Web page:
6. Mark Herd gave a written statement, and he stepped down for the good of the organization: OK, maybe that is a stretch - he is getting a golden parachute of millions of dollars, but Herd did give a clear statement of admission of wrong-doing. He didn't address specifics of his sins, but did admit he didn't live up to the ethical standards expected of him. How refreshing, an admission of guilt. Caner, on the other hand refuses to say anything at all. Zippo. Herd's statement included the following:
“As the investigation progressed, I realized there were instances in which I did not live up to the standards and principles of trust, respect and integrity that I have espoused at HP and which have guided me throughout my career. After a number of discussions with members of the board, I will move aside and the board will search for new leadership. This is a painful decision for me to make after five years at HP, but I believe it would be difficult for me to continue as an effective leader at HP and I believe this is the only decision the board and I could make at this time."7. Herd and his friends are not speaking and blogging about his "haters" trying to bring him down. And his friends are not attacking the woman who made the allegations because of her Calvinistic religious view points. Herd and his friends are not trying to shift the focus from his own actions, to the motives or religious viewpoints of his accuser. Apparently Herd doesn't hang out with blogging wannabe megachurch pastors like those who vigorously defend Caner. Good for him, he selects his friends well.
8. HP did not put the success and talents of their leader above the integrity of their company. OK, maybe they wanted to get rid of Herd anyways, who knows. But do any research on Mark Herd, and you'll see he was a wildly successful CEO of HP by almost any measure. He had the company on the right track: stock was up. sales were increasing even in this brutal economy. But the board apparently knows that the truthfulness and integrity of the leader is most important than these. Liberty did can Caner from the president's position (or maybe not, according to his defenders!), but one wonders if their slowness to respond and reluctance to take firm action is based on Caner's wild popularity and what his dismissal might do to their enrollment.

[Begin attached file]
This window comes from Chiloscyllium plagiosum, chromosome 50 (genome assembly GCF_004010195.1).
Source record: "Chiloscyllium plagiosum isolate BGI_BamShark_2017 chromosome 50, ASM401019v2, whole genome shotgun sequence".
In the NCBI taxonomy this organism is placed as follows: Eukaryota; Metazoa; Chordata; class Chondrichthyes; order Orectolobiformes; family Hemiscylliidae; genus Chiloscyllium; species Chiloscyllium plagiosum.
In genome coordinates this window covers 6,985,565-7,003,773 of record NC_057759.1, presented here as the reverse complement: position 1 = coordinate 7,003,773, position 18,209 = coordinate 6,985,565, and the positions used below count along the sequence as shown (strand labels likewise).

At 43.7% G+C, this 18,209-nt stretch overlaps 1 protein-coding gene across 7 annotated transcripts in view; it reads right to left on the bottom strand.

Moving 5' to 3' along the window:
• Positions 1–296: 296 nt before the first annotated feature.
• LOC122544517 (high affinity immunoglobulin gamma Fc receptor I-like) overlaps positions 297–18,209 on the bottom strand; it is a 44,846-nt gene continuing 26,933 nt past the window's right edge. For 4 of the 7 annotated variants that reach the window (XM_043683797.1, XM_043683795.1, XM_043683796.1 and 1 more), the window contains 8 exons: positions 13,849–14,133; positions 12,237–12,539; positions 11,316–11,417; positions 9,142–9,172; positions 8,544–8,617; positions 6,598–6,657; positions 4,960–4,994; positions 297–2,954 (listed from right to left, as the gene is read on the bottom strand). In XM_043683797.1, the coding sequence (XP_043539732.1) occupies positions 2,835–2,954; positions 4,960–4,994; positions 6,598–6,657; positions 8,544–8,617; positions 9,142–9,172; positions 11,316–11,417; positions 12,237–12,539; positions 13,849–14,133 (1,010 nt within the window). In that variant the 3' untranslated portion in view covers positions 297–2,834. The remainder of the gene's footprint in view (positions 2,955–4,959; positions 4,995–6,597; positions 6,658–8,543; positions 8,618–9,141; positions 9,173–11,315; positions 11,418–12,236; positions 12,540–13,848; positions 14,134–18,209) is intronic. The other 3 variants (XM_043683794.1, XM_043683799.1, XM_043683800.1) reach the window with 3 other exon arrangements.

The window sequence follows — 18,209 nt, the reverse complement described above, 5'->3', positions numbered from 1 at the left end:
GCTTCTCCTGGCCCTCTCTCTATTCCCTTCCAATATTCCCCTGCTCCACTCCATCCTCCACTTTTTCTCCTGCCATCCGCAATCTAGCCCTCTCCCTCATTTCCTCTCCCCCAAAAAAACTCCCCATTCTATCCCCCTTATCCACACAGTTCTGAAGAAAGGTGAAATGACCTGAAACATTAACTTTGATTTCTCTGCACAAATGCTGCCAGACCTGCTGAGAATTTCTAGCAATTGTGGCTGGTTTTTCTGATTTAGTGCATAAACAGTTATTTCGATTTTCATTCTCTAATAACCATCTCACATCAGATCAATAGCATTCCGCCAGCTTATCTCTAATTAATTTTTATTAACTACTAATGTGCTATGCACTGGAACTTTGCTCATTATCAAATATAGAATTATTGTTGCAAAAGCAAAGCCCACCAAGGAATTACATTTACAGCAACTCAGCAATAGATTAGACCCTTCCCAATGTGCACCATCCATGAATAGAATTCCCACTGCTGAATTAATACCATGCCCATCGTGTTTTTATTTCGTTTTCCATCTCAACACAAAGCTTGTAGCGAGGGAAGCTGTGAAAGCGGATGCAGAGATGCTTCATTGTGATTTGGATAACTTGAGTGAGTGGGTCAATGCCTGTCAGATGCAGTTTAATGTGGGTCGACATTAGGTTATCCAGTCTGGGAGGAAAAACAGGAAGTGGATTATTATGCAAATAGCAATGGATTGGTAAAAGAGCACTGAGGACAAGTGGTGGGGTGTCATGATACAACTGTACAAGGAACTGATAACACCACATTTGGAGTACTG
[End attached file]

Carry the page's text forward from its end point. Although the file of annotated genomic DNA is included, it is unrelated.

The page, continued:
9. Finally, a Prediction: I'll go out on a limb and predict one of Herd's friends won't start a website devoted to telling us of Herd's integrity, attacking Herd's critics' religion, and soliciting input from other CEO's. Yes, Caner's friend Stormin' Norman Geisler has put up a site to try to defend Caner from the "false and defaming allegations" made against his friend that led to Caner losing his presidency at LBTS. Geisler and others continue to defend Caner by attacking the "Muslim" and "extreme Calvinists" behind the conspiracy to bring down Caner. That, my friends, is life in Baptist la-la land.
So there you have it: when you compare the ethical standards Baptist have for their seminary presidents to that of CEO's, it is not hard to see why there are so many blogs in Southern Baptist as compared to other denominations. There is no mechanism by which misbehaving ordained ministers are held accountable. Blogs will continue to fill that void.
And when you take a step back and look at this - is it any wonder Baptist leaders refuse to take any steps toward tracking the sexual predators in their midst? The free-wheeling, good-ole-boy, no accountability and no transparency culture of the SBC makes that completely out of the question.
But let's hope the SBC and its pastors can learn something from corporate American other than how to market their brand name. Thank you Jesus for our corporate boards that are showing the way of integrity and transparency as an example to our Baptist leaders. Amen.